One of the very first lessons I was taught in typography class was to refrain from stretching or skewing type. Typeface designers spend hours tweaking various strokes, the x-height, the ascenders and descenders, the angle of the stems and spines, etc. so that the font family is consistent and all aspects of the letterforms relate well. Stretched type counteracts all of this hard work. The stroke thicknesses and curvatures become disproportionate, angles change, and inconsistent characters are a result.
Apparently Bed Bath & Beyond’s logo designer slept through the lecture on type crimes. The logo uses the futura font, which already has a large em space, then horizontally stretches the word “BEYOND”, which creates awkward variations of letter widths.
It appears the creator was trying to emphasize “beyooooond”, but there are ways to do so without resorting to egregious typography. The concept itself is trite. A great logo conveys a strong message about the company and often conveys a feeling or idea, rather than a literal image of the product or name. A great example one of my former college professors uses is insurance companies. Rather than showing a paper policy form, it is more prudent for an insurance company to convey professionalism, trust, and integrity. Emphasizing “beyond” does not convey an idea one attributes to the company and the only feeling it incites is nausea amongst typography lovers such as myself.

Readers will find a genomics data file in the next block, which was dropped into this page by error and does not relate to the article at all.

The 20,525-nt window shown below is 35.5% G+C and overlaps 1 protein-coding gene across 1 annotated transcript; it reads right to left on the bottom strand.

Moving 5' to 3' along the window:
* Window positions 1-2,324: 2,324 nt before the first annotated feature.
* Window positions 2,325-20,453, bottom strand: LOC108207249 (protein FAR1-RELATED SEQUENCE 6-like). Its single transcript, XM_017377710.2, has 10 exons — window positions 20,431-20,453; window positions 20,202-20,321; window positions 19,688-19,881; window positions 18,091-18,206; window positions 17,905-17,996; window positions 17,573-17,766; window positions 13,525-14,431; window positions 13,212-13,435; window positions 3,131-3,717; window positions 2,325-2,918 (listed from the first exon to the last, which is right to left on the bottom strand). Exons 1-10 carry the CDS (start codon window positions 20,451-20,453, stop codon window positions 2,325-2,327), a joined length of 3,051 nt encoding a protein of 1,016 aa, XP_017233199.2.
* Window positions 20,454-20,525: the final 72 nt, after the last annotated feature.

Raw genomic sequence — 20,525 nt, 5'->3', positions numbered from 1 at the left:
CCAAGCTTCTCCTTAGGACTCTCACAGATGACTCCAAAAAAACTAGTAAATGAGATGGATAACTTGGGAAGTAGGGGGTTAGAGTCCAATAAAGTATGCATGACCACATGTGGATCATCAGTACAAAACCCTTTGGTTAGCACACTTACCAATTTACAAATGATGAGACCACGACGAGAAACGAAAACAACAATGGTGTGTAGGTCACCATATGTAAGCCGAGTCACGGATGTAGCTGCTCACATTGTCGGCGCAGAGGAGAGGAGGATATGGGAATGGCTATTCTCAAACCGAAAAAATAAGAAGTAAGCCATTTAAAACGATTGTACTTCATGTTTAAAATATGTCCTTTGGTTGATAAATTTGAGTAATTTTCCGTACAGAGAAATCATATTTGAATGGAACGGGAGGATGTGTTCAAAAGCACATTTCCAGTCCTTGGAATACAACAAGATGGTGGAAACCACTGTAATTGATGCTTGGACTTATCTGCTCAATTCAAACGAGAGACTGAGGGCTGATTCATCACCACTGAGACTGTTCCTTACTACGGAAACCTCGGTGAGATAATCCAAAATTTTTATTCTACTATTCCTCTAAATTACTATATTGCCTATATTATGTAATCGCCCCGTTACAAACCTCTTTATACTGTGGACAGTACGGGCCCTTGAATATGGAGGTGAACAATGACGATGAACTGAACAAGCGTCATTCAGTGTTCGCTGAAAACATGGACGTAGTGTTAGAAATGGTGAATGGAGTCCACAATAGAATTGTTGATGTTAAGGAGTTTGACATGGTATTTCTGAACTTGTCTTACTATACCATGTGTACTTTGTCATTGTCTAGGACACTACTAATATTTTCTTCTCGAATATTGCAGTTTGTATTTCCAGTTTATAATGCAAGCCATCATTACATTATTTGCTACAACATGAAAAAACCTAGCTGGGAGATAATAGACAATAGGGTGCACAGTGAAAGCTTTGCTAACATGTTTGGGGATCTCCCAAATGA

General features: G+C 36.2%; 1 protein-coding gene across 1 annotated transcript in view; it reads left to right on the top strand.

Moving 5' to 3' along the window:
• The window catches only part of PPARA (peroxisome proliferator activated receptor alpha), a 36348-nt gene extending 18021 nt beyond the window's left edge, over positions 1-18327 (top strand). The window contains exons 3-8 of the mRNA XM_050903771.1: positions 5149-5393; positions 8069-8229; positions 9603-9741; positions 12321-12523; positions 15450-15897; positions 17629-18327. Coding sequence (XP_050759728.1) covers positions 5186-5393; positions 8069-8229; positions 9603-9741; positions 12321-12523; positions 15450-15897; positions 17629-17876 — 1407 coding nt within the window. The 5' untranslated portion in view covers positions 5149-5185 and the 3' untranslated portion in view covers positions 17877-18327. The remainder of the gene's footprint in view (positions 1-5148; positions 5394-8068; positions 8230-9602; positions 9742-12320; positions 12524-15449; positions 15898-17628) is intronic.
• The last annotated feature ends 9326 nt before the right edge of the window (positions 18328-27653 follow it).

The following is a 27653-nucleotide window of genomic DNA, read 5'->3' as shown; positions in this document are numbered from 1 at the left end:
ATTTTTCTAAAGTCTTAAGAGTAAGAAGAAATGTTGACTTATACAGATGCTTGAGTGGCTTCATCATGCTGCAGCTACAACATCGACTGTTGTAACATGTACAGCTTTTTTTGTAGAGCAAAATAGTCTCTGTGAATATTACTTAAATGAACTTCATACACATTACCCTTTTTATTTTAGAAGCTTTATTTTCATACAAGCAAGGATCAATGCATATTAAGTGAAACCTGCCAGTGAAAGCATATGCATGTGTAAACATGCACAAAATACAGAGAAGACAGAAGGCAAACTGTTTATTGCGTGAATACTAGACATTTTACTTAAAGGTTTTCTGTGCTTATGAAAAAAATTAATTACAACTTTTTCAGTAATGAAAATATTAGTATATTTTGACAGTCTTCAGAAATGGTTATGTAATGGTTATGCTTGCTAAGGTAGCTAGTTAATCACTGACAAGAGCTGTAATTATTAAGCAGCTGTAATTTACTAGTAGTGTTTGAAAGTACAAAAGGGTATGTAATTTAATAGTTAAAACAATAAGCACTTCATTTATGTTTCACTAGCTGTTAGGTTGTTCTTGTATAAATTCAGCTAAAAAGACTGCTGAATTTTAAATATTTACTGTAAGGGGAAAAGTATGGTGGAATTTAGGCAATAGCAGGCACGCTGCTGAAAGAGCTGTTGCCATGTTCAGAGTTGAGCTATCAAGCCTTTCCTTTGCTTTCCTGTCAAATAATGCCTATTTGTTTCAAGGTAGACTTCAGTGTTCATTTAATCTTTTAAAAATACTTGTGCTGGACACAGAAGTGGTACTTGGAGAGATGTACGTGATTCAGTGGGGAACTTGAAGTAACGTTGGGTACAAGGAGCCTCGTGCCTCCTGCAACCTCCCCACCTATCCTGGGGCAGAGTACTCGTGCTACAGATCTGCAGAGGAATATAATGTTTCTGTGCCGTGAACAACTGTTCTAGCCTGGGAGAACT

Below is what the logo would look like without the stretched typeface, which still doesn’t convey a unique quality of the company, but at least won’t make me wish I were blind each time I drive past an outlet mall.
Comments are closed.